Michigan State University said April 12 that it is no longer burning coal in its on-campus power plant, a move that is significantly reducing emissions from the plant as well as advancing the university’s Energy Transition Plan.
MSU President Lou Anna K. Simon made the announcement during a live webcast, saying: “This is a critical step toward our university reducing its environmental impact and furthering the goals of the campus Energy Transition Plan. One of our greatest challenges is how to reliably meet the university’s growing energy needs. This will help us meet those needs in a more sustainable fashion.”
Since 2009-2010, MSU has decreased greenhouse gas emissions by more than 25%. By completing the switch from coal to all natural gas, the university can surpass its 2015 greenhouse gas reduction target of 30%. Using natural gas instead of coal to power the campus results in a reduction in CO2 emissions of about 32.4%.
Adopted in 2012, MSU’s Energy Transition Plan provides a framework for university energy decisions as it continues to move forward in meeting its needs while keeping a close eye on costs and environmental impacts. The ultimate vision – through conservation, research and education – is to create an environment in which the university is powered by 100% renewable energy.
The campus power plant is going beyond just using natural gas, reducing CO2 emissions further by installing more efficient equipment and optimizing the campus electrical and steam production process. Through a cooperative agreement, campus faculty and staff, together with private researchers, are demonstrating greenhouse gas capture technology using algae at the campus power plant.
Consumers Energy, which is in the process of shutting seven of its old coal units, in an April 12 statement of its own congratulated Michigan State University on its transition from coal to natural gas.
“Michigan is at a historic time, making the transition from coal to cleaner forms of energy. We are pleased to play a role in Michigan State University’s transition, providing the natural gas that will fuel the T.B. Simon Power Plant,” said Garrick Rochow, Consumers Energy’s vice president and chief customer officer.
Consumers Energy said it has been taking other steps to meet MSU’s long-term energy needs:
- Building the new Spartan Substation that will provide backup power to the campus when it goes into service later this year. It ultimately will power the university’s Facility for Rare Isotope Beams, which is under construction.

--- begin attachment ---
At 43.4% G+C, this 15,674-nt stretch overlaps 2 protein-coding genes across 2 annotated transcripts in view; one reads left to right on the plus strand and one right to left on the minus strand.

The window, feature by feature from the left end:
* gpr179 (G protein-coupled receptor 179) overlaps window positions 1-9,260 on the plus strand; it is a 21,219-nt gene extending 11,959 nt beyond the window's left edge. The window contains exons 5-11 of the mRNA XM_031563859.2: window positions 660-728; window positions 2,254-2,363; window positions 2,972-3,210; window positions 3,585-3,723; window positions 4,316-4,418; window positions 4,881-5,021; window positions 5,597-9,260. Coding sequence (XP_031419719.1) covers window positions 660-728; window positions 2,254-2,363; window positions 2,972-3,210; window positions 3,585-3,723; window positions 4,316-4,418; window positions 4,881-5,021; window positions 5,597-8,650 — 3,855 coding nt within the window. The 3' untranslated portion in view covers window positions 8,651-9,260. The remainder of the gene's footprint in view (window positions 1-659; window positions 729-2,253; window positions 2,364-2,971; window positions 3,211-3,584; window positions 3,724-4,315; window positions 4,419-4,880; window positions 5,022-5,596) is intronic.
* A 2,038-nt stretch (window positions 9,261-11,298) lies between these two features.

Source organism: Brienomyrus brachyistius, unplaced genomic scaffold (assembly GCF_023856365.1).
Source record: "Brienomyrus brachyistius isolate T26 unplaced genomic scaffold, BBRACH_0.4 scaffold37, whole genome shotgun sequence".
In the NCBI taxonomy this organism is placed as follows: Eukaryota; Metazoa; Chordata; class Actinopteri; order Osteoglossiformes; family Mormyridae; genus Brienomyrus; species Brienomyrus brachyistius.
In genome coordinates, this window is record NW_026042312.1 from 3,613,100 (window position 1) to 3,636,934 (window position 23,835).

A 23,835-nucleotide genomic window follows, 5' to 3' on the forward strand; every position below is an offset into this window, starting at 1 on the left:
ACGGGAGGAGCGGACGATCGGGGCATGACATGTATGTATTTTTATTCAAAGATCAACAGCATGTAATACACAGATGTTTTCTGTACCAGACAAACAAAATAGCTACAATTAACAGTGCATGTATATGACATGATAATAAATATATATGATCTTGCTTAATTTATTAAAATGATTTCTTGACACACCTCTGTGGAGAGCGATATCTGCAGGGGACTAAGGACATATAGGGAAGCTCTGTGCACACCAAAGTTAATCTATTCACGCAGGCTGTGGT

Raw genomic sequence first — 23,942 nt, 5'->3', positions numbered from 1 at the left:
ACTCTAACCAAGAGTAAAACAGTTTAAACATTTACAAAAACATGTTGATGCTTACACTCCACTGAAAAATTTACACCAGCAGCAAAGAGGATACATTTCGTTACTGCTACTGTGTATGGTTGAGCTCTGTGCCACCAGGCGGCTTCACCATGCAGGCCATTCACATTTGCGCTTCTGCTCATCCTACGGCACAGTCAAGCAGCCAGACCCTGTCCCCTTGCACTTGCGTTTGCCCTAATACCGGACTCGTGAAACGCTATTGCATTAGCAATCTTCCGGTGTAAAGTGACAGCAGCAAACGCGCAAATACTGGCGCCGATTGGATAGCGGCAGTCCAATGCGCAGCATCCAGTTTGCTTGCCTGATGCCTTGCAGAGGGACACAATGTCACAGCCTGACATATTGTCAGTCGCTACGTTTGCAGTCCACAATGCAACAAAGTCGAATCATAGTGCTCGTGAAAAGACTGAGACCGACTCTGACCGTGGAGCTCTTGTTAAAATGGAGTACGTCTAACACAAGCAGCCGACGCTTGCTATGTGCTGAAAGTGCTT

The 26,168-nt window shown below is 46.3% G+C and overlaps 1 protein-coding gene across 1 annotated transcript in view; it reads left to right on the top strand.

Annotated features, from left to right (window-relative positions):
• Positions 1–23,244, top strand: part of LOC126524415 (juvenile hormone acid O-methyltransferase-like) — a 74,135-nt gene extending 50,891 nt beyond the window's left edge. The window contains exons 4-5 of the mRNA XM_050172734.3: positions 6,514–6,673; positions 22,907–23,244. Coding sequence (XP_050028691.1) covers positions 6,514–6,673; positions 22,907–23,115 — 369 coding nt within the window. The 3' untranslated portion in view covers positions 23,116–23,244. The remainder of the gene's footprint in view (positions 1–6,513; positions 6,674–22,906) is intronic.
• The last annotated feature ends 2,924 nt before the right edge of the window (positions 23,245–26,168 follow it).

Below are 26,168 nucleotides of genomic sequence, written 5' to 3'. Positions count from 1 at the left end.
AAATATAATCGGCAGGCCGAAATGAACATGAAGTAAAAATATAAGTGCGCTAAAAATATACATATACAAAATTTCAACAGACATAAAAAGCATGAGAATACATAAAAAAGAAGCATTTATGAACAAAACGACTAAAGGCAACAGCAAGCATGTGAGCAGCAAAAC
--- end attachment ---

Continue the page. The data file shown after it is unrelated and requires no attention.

- Through its energy efficiency programs, Consumers Energy has provided MSU with rebates worth over $1 million toward projects that reduce energy use.
- MSU and Consumers Energy are working together on a two-year pilot program to explore how storage batteries can be used to improve system reliability.
“Consumers Energy’s relationship with Michigan State University represents the type of collaboration we do every day with businesses large and small across Michigan,” Rochow said. “We also share an interest in finding new solutions to our state’s energy needs, to develop new energy sources and help people use power more efficiently.”
Consumers Energy noted that the week of April 11 it is retiring its seven oldest coal units, reducing the company’s carbon footprint by 25% and air emissions by 40%. The seven units are among 25 that are closing in Michigan by 2020, underscoring the need for a new state energy policy to ensure that Michigan can meet its future energy needs, said the utility. The timing of the unit closures is based on the April 16 compliance deadline under a one-year extension of the federal Mercury and Air Toxics Standards.
The “Classic Seven” coal units targeted for shutdown this month are:
- J.C. Weadock Unit 7 (151 MW nameplate);
- J.C. Weadock Unit 8 (151 MW nameplate);
- B.C. Cobb Unit 4 (156 MW nameplate);
- B.C. Cobb Unit 5 (156 MW nameplate);
- J.R. Whiting Unit 1 (101.2 MW nameplate);
- J.R. Whiting Unit 2 (101.5 MW nameplate); and
- J.R. Whiting Unit 3 (124 MW nameplate).
Consumers Energy, Michigan’s largest utility, is the principal subsidiary of CMS Energy (NYSE: CMS), providing natural gas and electricity to 6.7 million of the state’s 10 million residents in all 68 Lower Peninsula counties.